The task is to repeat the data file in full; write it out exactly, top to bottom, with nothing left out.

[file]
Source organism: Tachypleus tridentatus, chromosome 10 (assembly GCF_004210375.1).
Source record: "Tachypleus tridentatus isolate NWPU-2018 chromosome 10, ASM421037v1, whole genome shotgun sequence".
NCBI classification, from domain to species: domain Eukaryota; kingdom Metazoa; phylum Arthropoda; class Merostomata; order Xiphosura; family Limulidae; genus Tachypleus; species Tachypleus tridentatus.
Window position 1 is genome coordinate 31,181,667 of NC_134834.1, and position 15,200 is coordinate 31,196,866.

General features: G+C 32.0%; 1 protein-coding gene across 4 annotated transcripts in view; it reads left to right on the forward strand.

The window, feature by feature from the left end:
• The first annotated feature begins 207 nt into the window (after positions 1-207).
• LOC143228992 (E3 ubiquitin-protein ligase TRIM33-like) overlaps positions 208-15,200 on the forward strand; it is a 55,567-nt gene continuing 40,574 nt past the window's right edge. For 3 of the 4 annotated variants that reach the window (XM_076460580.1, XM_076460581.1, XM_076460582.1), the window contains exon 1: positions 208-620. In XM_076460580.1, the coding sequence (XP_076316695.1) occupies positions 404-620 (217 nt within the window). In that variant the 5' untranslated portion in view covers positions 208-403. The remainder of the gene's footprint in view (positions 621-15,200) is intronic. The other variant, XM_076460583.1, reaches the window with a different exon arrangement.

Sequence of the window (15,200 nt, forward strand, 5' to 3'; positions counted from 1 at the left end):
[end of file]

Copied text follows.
Source organism: Tachypleus tridentatus, chromosome 10 (assembly GCF_004210375.1).
Source record: "Tachypleus tridentatus isolate NWPU-2018 chromosome 10, ASM421037v1, whole genome shotgun sequence".
NCBI classification, from domain to species: domain Eukaryota; kingdom Metazoa; phylum Arthropoda; class Merostomata; order Xiphosura; family Limulidae; genus Tachypleus; species Tachypleus tridentatus.
Window position 1 is genome coordinate 31,181,667 of NC_134834.1, and position 15,200 is coordinate 31,196,866.

General features: G+C 32.0%; 1 protein-coding gene across 4 annotated transcripts in view; it reads left to right on the forward strand.

The window, feature by feature from the left end:
• The first annotated feature begins 207 nt into the window (after positions 1-207).
• LOC143228992 (E3 ubiquitin-protein ligase TRIM33-like) overlaps positions 208-15,200 on the forward strand; it is a 55,567-nt gene continuing 40,574 nt past the window's right edge. For 3 of the 4 annotated variants that reach the window (XM_076460580.1, XM_076460581.1, XM_076460582.1), the window contains exon 1: positions 208-620. In XM_076460580.1, the coding sequence (XP_076316695.1) occupies positions 404-620 (217 nt within the window). In that variant the 5' untranslated portion in view covers positions 208-403. The remainder of the gene's footprint in view (positions 621-15,200) is intronic. The other variant, XM_076460583.1, reaches the window with a different exon arrangement.

Sequence of the window (15,200 nt, forward strand, 5' to 3'; positions counted from 1 at the left end):